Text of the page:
What is the largest $n$ for which the $n$th prime is known?

$p = 2^{43,112,609} - 1$ is currently the largest known prime, but the $n$ for which this $p$ is the $n$th prime is, presumably, unknown. What is the largest $n$ for which the $n$th prime is known? (For the sake of definiteness, let's say a number is "known" iff all of its decimal digits have been computed.)

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Are you sure that all the decimal digits of $2^{43,112,609}-1$ were calculated? Seems like there are a lot of digits there. The sort of thing that would take quite some time. – Asaf Karagila Oct 23 '11 at 23:23
@Asaf Karagila: Yes, they're even online. – r.e.s. Oct 23 '11 at 23:25
@Asaf: You know exactly what this looks like in binary (a string of 43112609 ones), so finding the decimal digits should be very fast. – cardinal Oct 23 '11 at 23:27
@cardinal, r.e.s: I see, thanks! – Asaf Karagila Oct 23 '11 at 23:28
The prime pages recommends that one look at Nicely's gap list. – JSchlather Oct 23 '11 at 23:31

According to this email, Jens Franke computed the prime counting function $\pi(n)$ for $n=10^{24}$, assuming the Riemann Hypothesis. He found $\pi(10^{24})=18435599767349200867866$.

Using Alpertron we can readily find the next primes:

• $10^{24}+7$ is the 18435599767349200867867-th prime.
• $10^{24}+49$ is the 18435599767349200867868-th prime.
• $10^{24}+121$ is the 18435599767349200867869-th prime.

These computations take less than 0.1 seconds to perform on my home computer (so it would take less than 0.1 seconds to beat these results).

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Excellent. That seems to go well beyond the prime gap tables; and thanks for showing how quickly the next primes can be found -- essentially for as long as one has the time to continue. If the RH is not assumed, then I suppose $\pi(10^{23}) = 1925320391606803968923$ is the largest value of $\pi(10^n)$ so far computed (according to this pdf document, that took 2 CPU-months in 2006!). So even without RH, one finds $10^{23} + 117$ as the $(1925320391606803968923 + 117)$th prime, etc. etc. – r.e.s. Oct 24 '11 at 1:23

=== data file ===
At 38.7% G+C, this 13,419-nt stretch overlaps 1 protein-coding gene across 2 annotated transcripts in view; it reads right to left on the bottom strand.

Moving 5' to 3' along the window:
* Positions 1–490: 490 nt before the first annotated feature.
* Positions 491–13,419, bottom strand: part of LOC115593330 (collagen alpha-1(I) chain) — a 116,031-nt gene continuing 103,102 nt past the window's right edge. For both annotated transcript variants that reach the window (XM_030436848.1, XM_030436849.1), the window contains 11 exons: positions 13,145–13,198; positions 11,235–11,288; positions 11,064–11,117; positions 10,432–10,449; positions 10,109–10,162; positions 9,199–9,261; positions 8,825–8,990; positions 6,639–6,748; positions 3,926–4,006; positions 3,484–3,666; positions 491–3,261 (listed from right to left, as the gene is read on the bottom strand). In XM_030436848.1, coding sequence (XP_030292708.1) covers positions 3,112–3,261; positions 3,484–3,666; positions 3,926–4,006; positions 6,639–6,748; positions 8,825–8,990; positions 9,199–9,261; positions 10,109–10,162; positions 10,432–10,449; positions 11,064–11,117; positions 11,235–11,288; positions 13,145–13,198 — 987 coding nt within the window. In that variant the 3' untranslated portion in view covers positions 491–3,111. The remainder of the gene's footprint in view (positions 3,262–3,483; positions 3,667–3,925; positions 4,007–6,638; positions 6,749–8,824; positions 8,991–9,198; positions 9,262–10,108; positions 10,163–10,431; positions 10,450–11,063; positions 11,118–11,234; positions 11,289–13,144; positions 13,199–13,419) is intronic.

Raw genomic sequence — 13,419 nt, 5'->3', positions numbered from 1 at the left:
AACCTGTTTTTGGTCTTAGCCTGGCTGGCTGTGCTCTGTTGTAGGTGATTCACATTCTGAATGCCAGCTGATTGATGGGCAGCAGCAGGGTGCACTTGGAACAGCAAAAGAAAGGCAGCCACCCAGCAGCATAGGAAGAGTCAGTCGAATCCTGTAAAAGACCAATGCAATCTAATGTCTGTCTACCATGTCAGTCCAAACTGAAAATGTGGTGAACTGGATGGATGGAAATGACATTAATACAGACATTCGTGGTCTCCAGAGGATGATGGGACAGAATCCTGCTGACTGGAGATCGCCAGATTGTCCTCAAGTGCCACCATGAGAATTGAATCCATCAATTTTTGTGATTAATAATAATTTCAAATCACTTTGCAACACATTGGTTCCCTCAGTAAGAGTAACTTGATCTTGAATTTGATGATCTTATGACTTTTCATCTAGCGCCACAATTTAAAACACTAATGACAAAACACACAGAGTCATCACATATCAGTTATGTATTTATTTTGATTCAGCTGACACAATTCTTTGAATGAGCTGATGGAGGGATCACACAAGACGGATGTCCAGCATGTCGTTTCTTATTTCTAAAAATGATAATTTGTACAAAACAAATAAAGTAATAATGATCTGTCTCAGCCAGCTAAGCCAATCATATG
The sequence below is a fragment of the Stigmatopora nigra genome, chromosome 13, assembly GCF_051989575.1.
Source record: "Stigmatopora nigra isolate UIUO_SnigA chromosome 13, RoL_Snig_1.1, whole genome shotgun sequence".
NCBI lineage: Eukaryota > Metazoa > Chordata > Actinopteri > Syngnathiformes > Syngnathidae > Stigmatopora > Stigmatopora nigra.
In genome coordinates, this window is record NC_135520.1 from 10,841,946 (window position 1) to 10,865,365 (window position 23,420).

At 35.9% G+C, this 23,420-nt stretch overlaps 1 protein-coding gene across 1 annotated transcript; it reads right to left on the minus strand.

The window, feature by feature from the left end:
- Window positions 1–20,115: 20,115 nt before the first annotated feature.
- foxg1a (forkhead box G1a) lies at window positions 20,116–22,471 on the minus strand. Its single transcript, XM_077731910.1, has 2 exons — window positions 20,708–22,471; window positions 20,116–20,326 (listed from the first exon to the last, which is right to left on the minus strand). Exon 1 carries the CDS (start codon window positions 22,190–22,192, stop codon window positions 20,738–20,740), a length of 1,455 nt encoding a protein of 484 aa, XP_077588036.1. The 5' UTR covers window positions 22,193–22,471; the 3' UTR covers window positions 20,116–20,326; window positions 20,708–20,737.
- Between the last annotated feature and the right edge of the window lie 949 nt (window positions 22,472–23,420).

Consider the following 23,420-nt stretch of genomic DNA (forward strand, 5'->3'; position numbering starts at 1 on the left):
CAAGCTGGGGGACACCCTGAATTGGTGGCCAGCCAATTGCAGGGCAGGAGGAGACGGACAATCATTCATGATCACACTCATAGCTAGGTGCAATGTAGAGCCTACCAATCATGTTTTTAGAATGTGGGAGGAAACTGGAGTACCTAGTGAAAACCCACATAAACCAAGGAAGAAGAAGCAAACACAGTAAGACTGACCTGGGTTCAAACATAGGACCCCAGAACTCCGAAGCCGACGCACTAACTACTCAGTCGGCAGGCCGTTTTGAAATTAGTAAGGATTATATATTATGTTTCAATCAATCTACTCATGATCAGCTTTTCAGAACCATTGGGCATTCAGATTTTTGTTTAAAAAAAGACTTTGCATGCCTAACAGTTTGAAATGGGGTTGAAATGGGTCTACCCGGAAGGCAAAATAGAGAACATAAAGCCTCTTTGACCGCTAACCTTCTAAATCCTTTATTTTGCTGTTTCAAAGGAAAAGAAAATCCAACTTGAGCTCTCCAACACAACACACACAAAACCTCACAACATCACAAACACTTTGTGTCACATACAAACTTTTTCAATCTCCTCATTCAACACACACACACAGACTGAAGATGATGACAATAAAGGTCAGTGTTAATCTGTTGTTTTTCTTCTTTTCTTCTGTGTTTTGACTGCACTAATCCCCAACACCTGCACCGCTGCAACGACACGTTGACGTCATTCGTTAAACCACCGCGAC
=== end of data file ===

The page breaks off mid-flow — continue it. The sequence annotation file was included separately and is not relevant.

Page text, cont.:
I can't edit my previous comment, and someone has +1'd it, so let me just note the typo that should instead read as "the $(1925320391606803968923+\color{red}{1})$th prime, etc. etc." – r.e.s. Oct 24 '11 at 2:03
"...plus oneth" is a rare rhyme for "month" – Henry Oct 24 '11 at 12:54

See the discussion here. Among other things, it says "At the time I last updated this page, these projects had found (but not stored) all the prime up to $10^{18}$, but not yet to $10^{19}$.

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This and this has $\pi(4\times 10^{22}) = 783,964,159,847,056,303,858$ as the record, from 2001 so it may be out of date.

As far as I can tell, the largest prime below $4\times 10^{22}$ is $39999999999999999999953$, though it would be easy enough to find the next ($40000000000000000000021$) and the next and the next...

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